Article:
Walking with Ted and Fay
I wanted to get away. Somewhere different. To see some new scenery.
Somewhere with hills.
So where better that Lumb Bank, for a writer's retreat with the Arvon Foundation. Five days of peace. To write.
Or not, as the case may be.
Lumb bank is the former home of Ted Hughes, the poet. His wife, Sylvia Plath is buried in the graveyard just up the road. Fay Godwin, the legendary landscape photographer, and Ted Hughes created a book together 'Remains of Elmet'. Ted Hughes wrote poems in response to photographs by Fay Godwin.
I found the book in the library and was taken by the words and images describing the local landscape.
I felt sure I would find inspiration here.
With a view like this what could go wrong?
My fellow companions were writers in ernest.
Autofiction, a comic travel novel, a wellness book and the story of a goldfish on adventures in the Gulf of Mexico were all being worked upon seriously and diligently.
I felt a fraud. I was really there for the scenery.
I tried to write.
I really did.
I wrote some 'morning pages' every day before so much as a cup of tea passed my lips.
I wrote some 'breakfast pages' too. Mainly about how I was not really enjoying breakfast 'in my room'. Something to do with covid...... and featuring a banana and a soggy croissant wrapped in plastic.
After recording my daily temperature......taken by me, myself and I, I set to work.
I sat at my tiny writing table with its puritanical hard wood chair, and tried to write.
If in doubt. Go for a walk. That is my motto.
Something always comes from walking, even if it is just a calmer frame of mind.
So I loaded up my OS map onto my phone, and away I went.
Up hill and down dale. Along the Rochdale canal and up onto the moor.
I talked to cows and sheep.
Stepped in bog.
Walked by lush, peaty rivers.
I strolled by the Rochdale canal.
And then, when I was completely exhausted, I tried to write.
I learned a lot about writer's block. I read self help books for writers.
I felt frustrated.
I went for more walks.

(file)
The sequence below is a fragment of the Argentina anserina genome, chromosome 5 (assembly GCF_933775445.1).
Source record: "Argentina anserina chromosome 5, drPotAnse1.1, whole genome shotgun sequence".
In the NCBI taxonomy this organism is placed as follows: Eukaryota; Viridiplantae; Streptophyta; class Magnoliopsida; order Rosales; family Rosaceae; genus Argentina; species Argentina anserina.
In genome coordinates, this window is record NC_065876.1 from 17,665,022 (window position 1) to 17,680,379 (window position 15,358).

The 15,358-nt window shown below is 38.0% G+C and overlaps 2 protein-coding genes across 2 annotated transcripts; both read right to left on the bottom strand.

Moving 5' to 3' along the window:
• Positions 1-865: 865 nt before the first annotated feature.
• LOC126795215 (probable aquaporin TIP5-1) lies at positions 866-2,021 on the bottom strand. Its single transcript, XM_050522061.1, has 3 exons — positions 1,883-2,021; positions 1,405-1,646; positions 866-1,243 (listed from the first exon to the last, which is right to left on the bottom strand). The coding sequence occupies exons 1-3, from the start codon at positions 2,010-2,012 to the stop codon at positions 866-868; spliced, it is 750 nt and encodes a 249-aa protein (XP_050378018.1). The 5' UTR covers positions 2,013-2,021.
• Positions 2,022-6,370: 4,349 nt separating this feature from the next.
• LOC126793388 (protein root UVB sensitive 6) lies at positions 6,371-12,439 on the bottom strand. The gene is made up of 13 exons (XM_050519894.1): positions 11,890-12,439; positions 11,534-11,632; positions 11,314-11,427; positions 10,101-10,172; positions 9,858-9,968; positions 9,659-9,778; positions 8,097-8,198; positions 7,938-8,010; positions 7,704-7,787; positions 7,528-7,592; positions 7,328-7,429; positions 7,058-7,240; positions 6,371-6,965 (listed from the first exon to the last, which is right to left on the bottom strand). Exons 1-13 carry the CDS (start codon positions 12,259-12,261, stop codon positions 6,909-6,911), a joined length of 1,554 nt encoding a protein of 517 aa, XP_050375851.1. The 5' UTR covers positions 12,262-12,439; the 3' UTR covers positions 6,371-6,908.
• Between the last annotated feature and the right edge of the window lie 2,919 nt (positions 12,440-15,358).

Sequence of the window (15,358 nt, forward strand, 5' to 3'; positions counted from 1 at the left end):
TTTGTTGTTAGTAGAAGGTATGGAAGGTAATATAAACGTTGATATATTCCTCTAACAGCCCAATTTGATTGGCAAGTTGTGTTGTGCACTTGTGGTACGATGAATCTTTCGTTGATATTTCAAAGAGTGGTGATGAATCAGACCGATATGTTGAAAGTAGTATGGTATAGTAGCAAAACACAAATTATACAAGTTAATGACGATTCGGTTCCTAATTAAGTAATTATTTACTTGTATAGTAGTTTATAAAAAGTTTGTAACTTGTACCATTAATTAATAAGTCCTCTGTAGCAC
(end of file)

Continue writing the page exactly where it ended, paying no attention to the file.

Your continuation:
I got my typewriter out.
Eventually I gave up trying and instead made a book about writer's block. The cutting, typing and sewing were very therapeutic.
Having completed that, I allowed myself to give up trying to write, and to spend my remaining day beside the river, in the damp beech forest, and watching cherry blossom drift by on the Rochdale Canal.
There is a moral to this tale......
Creativity cannot be forced...... it comes when it is ready, and while I can work at it daily, first and foremost I need to feed my soul .
I had a wonderful time. And if nothing more comes of it, then at least I am refreshed and ready for my next adventure.
In wild places
I went on a ‘writer’s retreat’.
To Hebden Bridge; the home of Ted Hughes.
But really, all that I wanted to do was to see some hills and green fields,
running water and moors.
To step out in a different landscape,
climb on boggy paths and feel the wind on my face.
I needed to walk beside rivers and streams;
to leave my footprints once more upon the Pennine Way.
I didn’t write.
No words came.
Instead I walked
and walked some more.
There, in those wild places,
I was reunited
with my true self.
Caroline Fraser - an ordinary life
on life, suburban living, art, creativity, photography, book art and travel.
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Welcome to Caroline Fraser Photography
Colourful abstracted and traditional photographic landscapes, book art and workshops. Capturing the moods and beauty of nature whether in wild open places or in small sanctuaries in suburbia.